Following directly on from the events of Scattered, the crew of Galactica have little chance for a breather. The joy at having relocated the fleet is short-lived as a Cylon virus completely knocks out the ships power. With Cylons having infiltrated the Starboard hanger bay, the episode becomes a race against time to stop the Cylons getting to vital systems and turning the Battlestars powerful weapons on the fleet.
The a-story, while exciting, is certainly not what draws the attention this week. The events on Caprica and, in particular, Kobol continue to intrigue. Having come under fire from an unknown force (presumably Cylons, but maybe not!), Tyrol and Cally make it back to the others with another med-kit. The events on Kobol are becoming more frantic every episode, and I think it's only a matter of time before Tyrol comes to blows with his inexperienced superior officer; Crashdown. Tyrol seems to be very much in the mold of Deep Space Nines Chief Engineer O'Brien; a man who has seen the horrors of war but is inevitably never the commanding officer.
Early on there is a truly shocking moment as Baltar, who's delusions are becoming more frequent, sees a vision of Adama taking his baby away. It is a superb bit of self-referentialism to a scene in the pilot and is so twisted that it further adds to the strength of this show both as a sci-fi and a psychological drama.
The only calm moments are to be found, of all places, on Caprica. Helo and Starbuck are searching for a ride off their former home. Despite the dangers Starbuck insists on popping into her apartment for a break. It may seem crazy but it actually comes across as quite poignant and surreal, that in the midst of this tragedy these two people can sit and just relax.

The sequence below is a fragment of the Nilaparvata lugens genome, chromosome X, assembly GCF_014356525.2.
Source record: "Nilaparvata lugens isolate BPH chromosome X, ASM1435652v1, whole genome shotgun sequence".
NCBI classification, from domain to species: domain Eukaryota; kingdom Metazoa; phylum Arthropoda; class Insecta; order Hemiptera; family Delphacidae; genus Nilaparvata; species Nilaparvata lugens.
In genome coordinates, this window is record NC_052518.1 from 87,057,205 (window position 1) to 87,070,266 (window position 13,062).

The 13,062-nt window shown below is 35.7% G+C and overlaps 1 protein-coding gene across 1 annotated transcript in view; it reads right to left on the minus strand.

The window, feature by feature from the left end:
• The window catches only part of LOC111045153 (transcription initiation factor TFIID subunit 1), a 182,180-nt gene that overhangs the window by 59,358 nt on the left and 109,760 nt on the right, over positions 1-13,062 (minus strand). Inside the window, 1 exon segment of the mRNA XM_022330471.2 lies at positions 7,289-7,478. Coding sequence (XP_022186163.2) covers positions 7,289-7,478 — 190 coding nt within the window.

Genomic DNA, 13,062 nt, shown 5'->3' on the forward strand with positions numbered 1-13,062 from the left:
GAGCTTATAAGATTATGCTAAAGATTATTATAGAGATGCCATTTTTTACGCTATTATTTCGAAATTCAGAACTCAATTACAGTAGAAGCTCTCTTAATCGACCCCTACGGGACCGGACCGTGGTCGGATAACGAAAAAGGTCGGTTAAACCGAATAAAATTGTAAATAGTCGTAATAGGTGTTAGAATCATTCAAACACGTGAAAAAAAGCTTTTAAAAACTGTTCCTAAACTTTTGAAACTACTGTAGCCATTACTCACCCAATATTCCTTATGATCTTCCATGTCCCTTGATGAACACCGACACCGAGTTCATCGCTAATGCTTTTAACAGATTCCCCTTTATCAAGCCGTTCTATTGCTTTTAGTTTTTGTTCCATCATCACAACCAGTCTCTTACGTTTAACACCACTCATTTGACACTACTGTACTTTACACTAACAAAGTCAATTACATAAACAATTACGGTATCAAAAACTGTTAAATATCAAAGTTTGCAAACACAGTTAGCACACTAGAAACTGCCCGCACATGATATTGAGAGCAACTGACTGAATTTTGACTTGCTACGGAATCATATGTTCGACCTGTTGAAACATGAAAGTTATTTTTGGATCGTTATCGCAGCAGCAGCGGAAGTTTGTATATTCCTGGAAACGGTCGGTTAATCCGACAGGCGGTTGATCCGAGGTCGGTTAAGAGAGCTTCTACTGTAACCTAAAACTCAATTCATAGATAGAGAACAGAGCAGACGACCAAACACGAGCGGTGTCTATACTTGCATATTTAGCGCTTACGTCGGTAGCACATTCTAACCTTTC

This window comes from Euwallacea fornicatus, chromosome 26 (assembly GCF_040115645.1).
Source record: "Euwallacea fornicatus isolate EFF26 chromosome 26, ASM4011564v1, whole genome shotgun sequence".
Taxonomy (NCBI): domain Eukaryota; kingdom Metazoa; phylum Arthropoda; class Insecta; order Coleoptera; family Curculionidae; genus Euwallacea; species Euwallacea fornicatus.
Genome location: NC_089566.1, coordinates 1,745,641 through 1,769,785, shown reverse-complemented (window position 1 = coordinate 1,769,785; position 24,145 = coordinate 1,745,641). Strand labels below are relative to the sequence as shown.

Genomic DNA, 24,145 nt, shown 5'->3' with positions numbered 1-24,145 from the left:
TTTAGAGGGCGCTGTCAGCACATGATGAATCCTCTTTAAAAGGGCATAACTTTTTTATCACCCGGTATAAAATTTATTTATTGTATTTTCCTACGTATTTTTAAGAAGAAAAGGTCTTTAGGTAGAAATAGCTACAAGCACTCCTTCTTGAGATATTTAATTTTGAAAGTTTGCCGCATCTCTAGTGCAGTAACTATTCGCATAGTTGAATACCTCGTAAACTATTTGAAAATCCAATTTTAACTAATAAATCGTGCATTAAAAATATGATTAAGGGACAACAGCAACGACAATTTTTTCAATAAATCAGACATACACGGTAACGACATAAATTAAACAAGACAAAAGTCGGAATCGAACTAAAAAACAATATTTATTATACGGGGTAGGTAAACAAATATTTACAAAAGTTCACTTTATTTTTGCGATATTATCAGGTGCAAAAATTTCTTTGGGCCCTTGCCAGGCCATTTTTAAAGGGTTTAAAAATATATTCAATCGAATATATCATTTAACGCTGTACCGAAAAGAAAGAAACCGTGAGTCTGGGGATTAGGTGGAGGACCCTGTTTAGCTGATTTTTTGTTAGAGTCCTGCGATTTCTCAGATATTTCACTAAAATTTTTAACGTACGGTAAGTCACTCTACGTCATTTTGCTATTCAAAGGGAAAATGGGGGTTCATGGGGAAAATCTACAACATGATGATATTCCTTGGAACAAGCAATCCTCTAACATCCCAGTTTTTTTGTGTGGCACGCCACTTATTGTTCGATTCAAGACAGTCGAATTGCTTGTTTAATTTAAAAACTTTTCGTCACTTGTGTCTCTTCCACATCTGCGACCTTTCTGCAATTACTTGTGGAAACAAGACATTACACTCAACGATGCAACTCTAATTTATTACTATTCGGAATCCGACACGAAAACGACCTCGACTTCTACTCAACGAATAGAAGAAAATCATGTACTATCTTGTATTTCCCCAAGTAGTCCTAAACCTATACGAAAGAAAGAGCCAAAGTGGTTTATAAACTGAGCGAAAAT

Some may find the action on Galactica a little OTT and un-original. A lot of the common plot points are there. Apollo and his team are the only ones left standing in the way of the last Cylons - check; they are low on ammo - check; the only way out of the battle for President Roslin takes them right past the point where Apollo is to make a heroic final stand - check. However, it's still good fun and it's great to see the CGI cylon centurions finally spilling a fair amount of blood.
The final scenes offer some superb dialogue between Tigh and Apollo; both men who are, by their own admission, not fit to wear the uniform.
In summary, not as polished as 'Scattered' but full of action and intrigue. As much as I love the darkness and the trauma, I have to admit that there is a danger of 'war fatigue' setting in if the rag-tag fleet don't get a breather soon.
Valley of Darkness - 7/10